# If temperature is amount of kinetic energy of particles, then how can there be a cold breeze? [duplicate]

When we put hands on A/C it gives cold winds. These winds have high kinetic energy but low temperature. How ? *don't confuse with A/C being heat pump , just an example, take antarctic blizzards. I can't understand the paradox of low temperature winds. Temperature is something defined by kinetic energy

• I think you misunderstand several things. First, it's not the total kinetic energy that relates to a temperature, but the mean kinetic energy in the bulk flow rest frame (i.e., in the frame where your "breeze" is not moving). It relates to the randomized velocities about the mean. Second, "cold" is a relative term. If air at $60^{\circ}$ F blows past you, it will feel "cold," but if that air is comparable to the ambient air and/or your body temperature, it will feel warm. May 30 '17 at 14:24
• Yes I do know , boltzman maxwell curve. Also wether I say hot or cold , I can still rephrase the question in whichever way you might like. Of course I am talking relative to STP conditions. May 30 '17 at 14:27
• @honeste_vivere there can be no denial that average AC wind kinetic energy is lower than STP air mean May 30 '17 at 14:28
• The core misunderstanding in the question is addressed in Why am I not burned by a strong wind?. May 30 '17 at 18:30
• Suppose you are in a snowball fight. Your theory is that a snowball delivered to your target at 10 m/s is much colder than an identical snowball delivered to your target at 20 m/s, because the one has much lower kinetic energy than the other? May 30 '17 at 22:15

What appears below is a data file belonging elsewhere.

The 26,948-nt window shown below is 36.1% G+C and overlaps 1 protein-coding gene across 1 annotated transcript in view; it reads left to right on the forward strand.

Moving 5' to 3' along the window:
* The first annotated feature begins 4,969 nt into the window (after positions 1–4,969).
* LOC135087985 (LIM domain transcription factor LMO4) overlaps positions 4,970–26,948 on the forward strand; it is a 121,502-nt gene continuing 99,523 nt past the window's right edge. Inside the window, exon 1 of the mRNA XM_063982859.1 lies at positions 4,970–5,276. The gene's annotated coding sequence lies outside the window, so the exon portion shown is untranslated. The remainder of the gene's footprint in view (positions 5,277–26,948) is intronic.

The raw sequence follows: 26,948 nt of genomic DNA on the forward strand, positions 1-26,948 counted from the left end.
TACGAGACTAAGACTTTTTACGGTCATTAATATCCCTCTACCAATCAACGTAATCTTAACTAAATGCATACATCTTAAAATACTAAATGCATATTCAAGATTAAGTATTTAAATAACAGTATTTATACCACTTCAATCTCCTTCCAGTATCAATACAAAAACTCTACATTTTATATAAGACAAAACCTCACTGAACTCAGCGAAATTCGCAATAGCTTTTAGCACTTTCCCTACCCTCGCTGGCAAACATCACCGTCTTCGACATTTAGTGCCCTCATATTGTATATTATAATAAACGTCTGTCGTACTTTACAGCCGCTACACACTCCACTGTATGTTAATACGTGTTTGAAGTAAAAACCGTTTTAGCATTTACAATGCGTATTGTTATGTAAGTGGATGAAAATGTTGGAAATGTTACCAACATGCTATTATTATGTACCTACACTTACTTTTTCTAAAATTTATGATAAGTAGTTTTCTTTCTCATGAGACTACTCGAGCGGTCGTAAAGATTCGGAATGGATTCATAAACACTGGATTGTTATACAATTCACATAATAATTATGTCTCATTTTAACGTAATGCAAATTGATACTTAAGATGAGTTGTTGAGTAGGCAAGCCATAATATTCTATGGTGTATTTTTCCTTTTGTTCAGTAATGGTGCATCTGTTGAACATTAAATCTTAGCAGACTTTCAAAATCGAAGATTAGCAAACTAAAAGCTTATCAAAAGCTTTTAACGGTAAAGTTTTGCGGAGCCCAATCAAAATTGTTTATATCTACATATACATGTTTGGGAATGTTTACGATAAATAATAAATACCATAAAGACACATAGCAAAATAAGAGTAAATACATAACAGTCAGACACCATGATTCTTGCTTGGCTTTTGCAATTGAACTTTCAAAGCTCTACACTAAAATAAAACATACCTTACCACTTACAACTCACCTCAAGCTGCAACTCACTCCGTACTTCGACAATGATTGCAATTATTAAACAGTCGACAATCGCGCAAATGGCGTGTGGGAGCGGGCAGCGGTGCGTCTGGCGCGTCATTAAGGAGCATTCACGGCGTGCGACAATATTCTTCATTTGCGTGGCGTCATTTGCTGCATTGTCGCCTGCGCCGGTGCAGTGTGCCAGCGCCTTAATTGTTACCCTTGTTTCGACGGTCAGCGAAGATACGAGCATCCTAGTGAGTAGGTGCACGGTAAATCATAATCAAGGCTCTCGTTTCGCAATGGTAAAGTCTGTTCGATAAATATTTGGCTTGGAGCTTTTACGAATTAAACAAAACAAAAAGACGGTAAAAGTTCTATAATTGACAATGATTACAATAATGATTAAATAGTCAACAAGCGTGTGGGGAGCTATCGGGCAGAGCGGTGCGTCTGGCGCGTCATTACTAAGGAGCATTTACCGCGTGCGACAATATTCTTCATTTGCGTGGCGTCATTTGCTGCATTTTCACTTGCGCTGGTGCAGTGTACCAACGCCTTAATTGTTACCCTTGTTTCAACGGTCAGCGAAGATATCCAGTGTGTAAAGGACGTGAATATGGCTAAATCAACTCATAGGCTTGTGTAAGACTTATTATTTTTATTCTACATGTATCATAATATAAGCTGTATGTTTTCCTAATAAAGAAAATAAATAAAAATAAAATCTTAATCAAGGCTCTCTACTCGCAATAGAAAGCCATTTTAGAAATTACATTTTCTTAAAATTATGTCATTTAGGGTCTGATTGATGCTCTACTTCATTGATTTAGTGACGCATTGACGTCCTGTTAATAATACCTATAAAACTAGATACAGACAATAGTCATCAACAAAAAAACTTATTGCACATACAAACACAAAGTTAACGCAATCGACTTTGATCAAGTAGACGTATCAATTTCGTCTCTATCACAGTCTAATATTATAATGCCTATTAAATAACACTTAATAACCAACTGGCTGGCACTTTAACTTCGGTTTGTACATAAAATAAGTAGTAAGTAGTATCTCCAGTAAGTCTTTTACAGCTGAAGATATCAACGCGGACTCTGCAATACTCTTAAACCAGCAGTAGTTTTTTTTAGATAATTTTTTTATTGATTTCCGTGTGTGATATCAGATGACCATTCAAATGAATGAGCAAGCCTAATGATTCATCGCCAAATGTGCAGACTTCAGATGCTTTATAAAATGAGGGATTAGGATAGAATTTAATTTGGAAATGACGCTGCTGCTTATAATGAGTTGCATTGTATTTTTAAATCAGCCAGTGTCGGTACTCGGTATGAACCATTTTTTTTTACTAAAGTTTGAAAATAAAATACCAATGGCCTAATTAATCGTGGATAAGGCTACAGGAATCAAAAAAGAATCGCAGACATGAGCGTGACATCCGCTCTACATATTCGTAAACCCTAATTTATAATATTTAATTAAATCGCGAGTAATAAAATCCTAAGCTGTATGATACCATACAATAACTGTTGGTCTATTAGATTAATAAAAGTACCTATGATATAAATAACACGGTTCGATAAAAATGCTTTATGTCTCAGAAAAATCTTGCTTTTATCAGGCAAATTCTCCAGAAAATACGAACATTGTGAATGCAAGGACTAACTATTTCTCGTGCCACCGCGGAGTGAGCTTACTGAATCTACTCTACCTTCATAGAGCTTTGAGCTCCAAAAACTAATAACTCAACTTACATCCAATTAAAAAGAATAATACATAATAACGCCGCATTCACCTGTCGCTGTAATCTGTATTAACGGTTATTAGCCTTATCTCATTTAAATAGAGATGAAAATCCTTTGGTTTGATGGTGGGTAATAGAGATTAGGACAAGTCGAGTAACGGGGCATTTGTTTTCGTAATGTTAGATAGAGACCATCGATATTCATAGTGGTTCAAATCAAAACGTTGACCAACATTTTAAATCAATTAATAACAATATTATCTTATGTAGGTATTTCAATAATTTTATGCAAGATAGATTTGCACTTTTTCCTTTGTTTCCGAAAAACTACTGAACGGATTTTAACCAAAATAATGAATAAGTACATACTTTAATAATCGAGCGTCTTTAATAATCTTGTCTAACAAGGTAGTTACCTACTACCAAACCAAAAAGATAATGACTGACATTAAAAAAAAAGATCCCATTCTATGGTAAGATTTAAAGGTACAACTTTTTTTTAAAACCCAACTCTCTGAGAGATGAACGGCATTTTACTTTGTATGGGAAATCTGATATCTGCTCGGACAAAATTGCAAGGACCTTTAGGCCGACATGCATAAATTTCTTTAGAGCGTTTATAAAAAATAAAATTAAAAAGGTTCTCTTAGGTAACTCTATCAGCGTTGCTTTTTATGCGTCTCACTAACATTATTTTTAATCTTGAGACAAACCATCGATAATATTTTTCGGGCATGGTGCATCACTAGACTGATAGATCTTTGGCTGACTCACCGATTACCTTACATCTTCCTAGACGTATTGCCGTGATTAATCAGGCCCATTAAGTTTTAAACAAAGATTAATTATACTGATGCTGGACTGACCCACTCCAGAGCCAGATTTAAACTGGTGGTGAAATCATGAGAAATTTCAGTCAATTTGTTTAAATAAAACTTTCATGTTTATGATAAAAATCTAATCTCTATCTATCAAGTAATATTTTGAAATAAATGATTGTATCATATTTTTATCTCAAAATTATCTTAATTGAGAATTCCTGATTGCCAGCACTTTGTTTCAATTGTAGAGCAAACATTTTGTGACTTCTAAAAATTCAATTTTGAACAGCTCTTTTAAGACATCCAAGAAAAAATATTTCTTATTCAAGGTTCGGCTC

## 4 Answers

The average speed of an air molecule can be approximated by the following equation, which is exact only in the case of an ideal gas:

$$\langle v \rangle = \sqrt{\frac{2RT}{M}}$$

This means at $25$°C ($298$ K) air molecules will be moving randomly at an average speed of $\simeq 467$ m/s.

Let's say that the AC cools the air at $15$°C ($288$ K) before blowing it out into the room. From the above formula, the average molecular speed will then be $\simeq 459$ m/s.

When the AC blows out the air, it does so at $0.1-0.3$ m/s (1). This means that, in the worst case, a motion of $0.3$ m/s is superimposed to an average motion which is at around $460$ m/s, more than a thousand times faster.

You can then see how the movement of the air mass as a whole is negligible: what matters is the average molecular speed in the rest frame of the air mass.

Also, even if you use a simple fan instead of the AC you will perceive the air flux hitting your skin as colder. This is known as convective cooling. See for example this post for a simple explanation.

(1) Source

• @Jeff the world record for wind speed is 231mph ~103 m/s. Normally air has to be supersonic to start heating - over 300m/s
– Tim
May 30 '17 at 22:34